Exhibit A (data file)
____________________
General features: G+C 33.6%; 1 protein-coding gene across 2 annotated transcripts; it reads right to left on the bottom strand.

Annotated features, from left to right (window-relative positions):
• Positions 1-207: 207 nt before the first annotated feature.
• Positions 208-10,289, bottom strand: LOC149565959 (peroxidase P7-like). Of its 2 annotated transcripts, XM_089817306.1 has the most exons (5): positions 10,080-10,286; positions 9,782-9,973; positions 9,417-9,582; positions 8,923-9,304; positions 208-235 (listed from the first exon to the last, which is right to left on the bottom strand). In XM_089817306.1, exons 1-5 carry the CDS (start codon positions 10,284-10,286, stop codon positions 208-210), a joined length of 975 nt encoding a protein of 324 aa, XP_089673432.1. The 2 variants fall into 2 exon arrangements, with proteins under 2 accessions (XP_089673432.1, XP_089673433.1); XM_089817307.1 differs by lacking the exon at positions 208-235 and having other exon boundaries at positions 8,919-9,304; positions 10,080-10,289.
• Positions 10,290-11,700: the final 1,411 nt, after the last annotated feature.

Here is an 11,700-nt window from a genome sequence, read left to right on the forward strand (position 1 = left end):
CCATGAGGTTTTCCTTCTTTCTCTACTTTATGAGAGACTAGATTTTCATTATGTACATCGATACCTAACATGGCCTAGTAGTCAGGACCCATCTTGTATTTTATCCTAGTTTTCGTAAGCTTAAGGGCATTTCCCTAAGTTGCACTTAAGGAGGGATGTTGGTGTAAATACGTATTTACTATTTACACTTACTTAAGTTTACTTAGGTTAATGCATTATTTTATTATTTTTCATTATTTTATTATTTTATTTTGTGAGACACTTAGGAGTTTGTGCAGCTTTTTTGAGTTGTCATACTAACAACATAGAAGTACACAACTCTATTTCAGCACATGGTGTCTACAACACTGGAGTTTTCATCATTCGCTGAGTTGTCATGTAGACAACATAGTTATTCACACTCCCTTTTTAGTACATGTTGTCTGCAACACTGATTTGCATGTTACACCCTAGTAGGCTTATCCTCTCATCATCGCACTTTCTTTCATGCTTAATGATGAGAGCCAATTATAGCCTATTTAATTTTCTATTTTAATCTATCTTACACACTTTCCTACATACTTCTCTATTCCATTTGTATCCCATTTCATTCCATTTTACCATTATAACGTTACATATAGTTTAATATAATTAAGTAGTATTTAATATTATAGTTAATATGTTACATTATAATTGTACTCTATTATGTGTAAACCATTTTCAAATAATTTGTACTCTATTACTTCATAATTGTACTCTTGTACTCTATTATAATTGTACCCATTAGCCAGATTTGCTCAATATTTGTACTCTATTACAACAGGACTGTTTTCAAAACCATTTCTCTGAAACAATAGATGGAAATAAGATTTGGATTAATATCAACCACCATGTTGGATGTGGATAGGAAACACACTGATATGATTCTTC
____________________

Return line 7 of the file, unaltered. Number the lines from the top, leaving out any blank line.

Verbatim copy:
CCATGAGGTTTTCCTTCTTTCTCTACTTTATGAGAGACTAGATTTTCATTATGTACATCGATACCTAACATGGCCTAGTAGTCAGGACCCATCTTGTATTTTATCCTAGTTTTCGTAAGCTTAAGGGCATTTCCCTAAGTTGCACTTAAGGAGGGATGTTGGTGTAAATACGTATTTACTATTTACACTTACTTAAGTTTACTTAGGTTAATGCATTATTTTATTATTTTTCATTATTTTATTATTTTATTTTGTGAGACACTTAGGAGTTTGTGCAGCTTTTTTGAGTTGTCATACTAACAACATAGAAGTACACAACTCTATTTCAGCACATGGTGTCTACAACACTGGAGTTTTCATCATTCGCTGAGTTGTCATGTAGACAACATAGTTATTCACACTCCCTTTTTAGTACATGTTGTCTGCAACACTGATTTGCATGTTACACCCTAGTAGGCTTATCCTCTCATCATCGCACTTTCTTTCATGCTTAATGATGAGAGCCAATTATAGCCTATTTAATTTTCTATTTTAATCTATCTTACACACTTTCCTACATACTTCTCTATTCCATTTGTATCCCATTTCATTCCATTTTACCATTATAACGTTACATATAGTTTAATATAATTAAGTAGTATTTAATATTATAGTTAATATGTTACATTATAATTGTACTCTATTATGTGTAAACCATTTTCAAATAATTTGTACTCTATTACTTCATAATTGTACTCTTGTACTCTATTATAATTGTACCCATTAGCCAGATTTGCTCAATATTTGTACTCTATTACAACAGGACTGTTTTCAAAACCATTTCTCTGAAACAATAGATGGAAATAAGATTTGGATTAATATCAACCACCATGTTGGATGTGGATAGGAAACACACTGATATGATTCTTC